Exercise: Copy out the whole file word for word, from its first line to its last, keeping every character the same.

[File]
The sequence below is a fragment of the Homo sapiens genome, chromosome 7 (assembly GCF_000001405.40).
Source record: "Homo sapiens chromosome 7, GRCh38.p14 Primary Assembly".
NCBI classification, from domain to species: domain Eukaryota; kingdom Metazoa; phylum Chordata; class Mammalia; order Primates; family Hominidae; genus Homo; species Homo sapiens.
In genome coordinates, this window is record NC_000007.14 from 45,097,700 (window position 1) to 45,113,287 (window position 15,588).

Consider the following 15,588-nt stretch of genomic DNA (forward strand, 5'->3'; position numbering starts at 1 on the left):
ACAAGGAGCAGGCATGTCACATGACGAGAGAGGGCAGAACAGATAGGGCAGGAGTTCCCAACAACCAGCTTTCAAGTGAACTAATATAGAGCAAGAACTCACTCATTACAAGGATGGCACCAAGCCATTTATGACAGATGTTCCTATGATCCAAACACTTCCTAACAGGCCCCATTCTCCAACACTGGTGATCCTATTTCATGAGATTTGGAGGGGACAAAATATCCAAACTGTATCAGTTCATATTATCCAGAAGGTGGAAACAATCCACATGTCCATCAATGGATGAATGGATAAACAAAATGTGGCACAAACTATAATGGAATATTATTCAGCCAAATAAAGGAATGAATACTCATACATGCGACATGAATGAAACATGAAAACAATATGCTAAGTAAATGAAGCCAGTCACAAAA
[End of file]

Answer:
The sequence below is a fragment of the Homo sapiens genome, chromosome 7 (assembly GCF_000001405.40).
Source record: "Homo sapiens chromosome 7, GRCh38.p14 Primary Assembly".
NCBI classification, from domain to species: domain Eukaryota; kingdom Metazoa; phylum Chordata; class Mammalia; order Primates; family Hominidae; genus Homo; species Homo sapiens.
In genome coordinates, this window is record NC_000007.14 from 45,097,700 (window position 1) to 45,113,287 (window position 15,588).

Consider the following 15,588-nt stretch of genomic DNA (forward strand, 5'->3'; position numbering starts at 1 on the left):
ACAAGGAGCAGGCATGTCACATGACGAGAGAGGGCAGAACAGATAGGGCAGGAGTTCCCAACAACCAGCTTTCAAGTGAACTAATATAGAGCAAGAACTCACTCATTACAAGGATGGCACCAAGCCATTTATGACAGATGTTCCTATGATCCAAACACTTCCTAACAGGCCCCATTCTCCAACACTGGTGATCCTATTTCATGAGATTTGGAGGGGACAAAATATCCAAACTGTATCAGTTCATATTATCCAGAAGGTGGAAACAATCCACATGTCCATCAATGGATGAATGGATAAACAAAATGTGGCACAAACTATAATGGAATATTATTCAGCCAAATAAAGGAATGAATACTCATACATGCGACATGAATGAAACATGAAAACAATATGCTAAGTAAATGAAGCCAGTCACAAAA